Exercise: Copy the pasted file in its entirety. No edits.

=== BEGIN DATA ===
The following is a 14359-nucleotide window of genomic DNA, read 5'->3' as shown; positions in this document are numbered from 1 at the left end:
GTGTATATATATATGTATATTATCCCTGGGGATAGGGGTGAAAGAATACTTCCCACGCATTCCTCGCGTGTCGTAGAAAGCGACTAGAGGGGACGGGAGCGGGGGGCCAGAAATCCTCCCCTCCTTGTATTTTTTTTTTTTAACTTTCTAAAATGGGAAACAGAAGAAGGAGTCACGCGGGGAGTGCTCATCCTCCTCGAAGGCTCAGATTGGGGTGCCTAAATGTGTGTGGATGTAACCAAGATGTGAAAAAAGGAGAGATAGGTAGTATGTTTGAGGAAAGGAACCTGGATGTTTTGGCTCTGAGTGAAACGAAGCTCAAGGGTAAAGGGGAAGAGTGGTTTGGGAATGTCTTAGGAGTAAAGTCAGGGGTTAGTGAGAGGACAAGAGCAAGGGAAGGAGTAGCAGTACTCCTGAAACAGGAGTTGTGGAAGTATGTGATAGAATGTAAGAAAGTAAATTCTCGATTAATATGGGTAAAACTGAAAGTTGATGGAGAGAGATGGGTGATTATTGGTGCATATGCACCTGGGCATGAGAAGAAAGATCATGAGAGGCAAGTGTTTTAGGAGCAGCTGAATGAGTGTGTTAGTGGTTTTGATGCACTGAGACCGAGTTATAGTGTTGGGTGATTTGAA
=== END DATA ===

The following is a 14359-nucleotide window of genomic DNA, read 5'->3' as shown; positions in this document are numbered from 1 at the left end:
GTGTATATATATATGTATATTATCCCTGGGGATAGGGGTGAAAGAATACTTCCCACGCATTCCTCGCGTGTCGTAGAAAGCGACTAGAGGGGACGGGAGCGGGGGGCCAGAAATCCTCCCCTCCTTGTATTTTTTTTTTTTAACTTTCTAAAATGGGAAACAGAAGAAGGAGTCACGCGGGGAGTGCTCATCCTCCTCGAAGGCTCAGATTGGGGTGCCTAAATGTGTGTGGATGTAACCAAGATGTGAAAAAAGGAGAGATAGGTAGTATGTTTGAGGAAAGGAACCTGGATGTTTTGGCTCTGAGTGAAACGAAGCTCAAGGGTAAAGGGGAAGAGTGGTTTGGGAATGTCTTAGGAGTAAAGTCAGGGGTTAGTGAGAGGACAAGAGCAAGGGAAGGAGTAGCAGTACTCCTGAAACAGGAGTTGTGGAAGTATGTGATAGAATGTAAGAAAGTAAATTCTCGATTAATATGGGTAAAACTGAAAGTTGATGGAGAGAGATGGGTGATTATTGGTGCATATGCACCTGGGCATGAGAAGAAAGATCATGAGAGGCAAGTGTTTTAGGAGCAGCTGAATGAGTGTGTTAGTGGTTTTGATGCACTGAGACCGAGTTATAGTGTTGGGTGATTTGAA